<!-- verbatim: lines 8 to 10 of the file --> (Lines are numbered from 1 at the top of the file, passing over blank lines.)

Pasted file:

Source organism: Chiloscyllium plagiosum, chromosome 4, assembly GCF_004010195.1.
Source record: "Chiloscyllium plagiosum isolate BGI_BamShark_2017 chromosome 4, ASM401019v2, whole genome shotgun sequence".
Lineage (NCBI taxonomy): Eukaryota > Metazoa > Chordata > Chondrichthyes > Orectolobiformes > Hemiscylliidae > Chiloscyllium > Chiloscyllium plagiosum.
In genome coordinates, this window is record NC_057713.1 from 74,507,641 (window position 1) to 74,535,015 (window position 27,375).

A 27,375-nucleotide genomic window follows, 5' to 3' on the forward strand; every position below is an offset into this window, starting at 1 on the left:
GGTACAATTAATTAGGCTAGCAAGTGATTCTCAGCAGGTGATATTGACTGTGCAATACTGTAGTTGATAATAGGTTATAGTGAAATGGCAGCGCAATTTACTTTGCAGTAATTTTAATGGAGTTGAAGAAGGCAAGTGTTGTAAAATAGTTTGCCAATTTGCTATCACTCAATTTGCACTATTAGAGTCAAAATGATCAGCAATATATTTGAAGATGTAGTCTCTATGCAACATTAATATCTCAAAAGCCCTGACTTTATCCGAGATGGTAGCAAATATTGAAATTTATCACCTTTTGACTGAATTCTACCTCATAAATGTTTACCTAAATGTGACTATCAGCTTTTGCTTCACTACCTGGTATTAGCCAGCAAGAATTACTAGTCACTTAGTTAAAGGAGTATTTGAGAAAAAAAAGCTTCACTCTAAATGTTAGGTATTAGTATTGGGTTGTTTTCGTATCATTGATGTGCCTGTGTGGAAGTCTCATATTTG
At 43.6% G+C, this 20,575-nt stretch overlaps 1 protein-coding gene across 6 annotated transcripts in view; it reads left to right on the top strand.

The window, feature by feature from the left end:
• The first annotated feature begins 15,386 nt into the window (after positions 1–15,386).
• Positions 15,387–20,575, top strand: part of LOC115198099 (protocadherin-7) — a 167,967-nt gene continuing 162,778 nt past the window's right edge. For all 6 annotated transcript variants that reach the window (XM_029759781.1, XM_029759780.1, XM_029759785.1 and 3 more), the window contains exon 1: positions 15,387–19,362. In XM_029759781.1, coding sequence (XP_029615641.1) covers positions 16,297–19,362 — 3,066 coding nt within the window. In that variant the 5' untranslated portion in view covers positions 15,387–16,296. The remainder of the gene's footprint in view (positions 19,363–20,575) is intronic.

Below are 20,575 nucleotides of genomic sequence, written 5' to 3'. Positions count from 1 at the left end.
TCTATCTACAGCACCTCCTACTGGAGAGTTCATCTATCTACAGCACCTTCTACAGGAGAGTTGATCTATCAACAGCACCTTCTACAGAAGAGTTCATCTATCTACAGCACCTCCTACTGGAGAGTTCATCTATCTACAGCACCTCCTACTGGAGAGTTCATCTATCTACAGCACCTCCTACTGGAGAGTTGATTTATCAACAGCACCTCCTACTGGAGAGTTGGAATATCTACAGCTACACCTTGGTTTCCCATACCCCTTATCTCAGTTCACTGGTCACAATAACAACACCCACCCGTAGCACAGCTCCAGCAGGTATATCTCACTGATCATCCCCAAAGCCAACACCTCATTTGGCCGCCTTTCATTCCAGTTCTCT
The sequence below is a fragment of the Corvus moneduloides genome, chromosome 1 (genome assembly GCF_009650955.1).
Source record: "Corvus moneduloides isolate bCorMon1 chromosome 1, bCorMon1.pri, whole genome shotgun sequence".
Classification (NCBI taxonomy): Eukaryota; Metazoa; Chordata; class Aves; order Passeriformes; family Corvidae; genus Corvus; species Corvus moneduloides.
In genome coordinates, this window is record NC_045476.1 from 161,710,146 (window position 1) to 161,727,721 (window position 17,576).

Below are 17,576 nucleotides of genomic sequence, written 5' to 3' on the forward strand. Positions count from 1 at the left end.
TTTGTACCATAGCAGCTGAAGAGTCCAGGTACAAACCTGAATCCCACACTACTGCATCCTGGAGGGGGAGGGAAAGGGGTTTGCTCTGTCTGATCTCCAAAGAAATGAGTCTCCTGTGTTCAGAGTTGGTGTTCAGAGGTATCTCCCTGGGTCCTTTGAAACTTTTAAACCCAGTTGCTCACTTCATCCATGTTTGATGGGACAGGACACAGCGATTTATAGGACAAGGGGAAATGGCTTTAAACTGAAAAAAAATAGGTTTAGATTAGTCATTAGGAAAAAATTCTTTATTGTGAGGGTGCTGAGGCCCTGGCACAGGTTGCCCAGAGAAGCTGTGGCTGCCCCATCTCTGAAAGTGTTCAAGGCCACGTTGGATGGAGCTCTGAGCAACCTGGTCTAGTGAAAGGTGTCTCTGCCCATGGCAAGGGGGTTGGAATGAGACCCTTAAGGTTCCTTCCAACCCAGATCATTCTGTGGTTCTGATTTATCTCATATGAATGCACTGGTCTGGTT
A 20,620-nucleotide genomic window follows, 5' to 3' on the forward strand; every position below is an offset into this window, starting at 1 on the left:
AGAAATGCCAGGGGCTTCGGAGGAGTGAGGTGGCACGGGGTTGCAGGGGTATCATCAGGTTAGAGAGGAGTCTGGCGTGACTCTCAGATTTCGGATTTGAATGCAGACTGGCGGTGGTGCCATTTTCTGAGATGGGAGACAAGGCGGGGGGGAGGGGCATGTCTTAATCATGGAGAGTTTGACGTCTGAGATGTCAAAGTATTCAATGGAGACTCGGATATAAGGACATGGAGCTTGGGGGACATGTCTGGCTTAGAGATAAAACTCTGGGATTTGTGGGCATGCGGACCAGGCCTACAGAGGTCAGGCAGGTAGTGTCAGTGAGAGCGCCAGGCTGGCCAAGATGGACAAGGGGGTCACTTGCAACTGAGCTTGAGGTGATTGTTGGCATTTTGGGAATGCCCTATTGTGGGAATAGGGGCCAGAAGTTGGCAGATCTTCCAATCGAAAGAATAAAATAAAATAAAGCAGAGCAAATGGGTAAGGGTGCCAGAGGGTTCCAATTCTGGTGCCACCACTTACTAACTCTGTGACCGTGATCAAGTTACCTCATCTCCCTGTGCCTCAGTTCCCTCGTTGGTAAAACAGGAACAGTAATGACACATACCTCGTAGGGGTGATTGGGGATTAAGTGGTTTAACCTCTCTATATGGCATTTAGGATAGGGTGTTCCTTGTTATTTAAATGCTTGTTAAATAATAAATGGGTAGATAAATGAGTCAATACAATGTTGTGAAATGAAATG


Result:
The window, feature by feature from the left end:
• The first annotated feature begins 15,386 nt into the window (after positions 1–15,386).
• Positions 15,387–20,575, top strand: part of LOC115198099 (protocadherin-7) — a 167,967-nt gene continuing 162,778 nt past the window's right edge. For all 6 annotated transcript variants that reach the window (XM_029759781.1, XM_029759780.1, XM_029759785.1 and 3 more), the window contains exon 1: positions 15,387–19,362. In XM_029759781.1, coding sequence (XP_029615641.1) covers positions 16,297–19,362 — 3,066 coding nt within the window. In that variant the 5' untranslated portion in view covers positions 15,387–16,296. The remainder of the gene's footprint in view (positions 19,363–20,575) is intronic.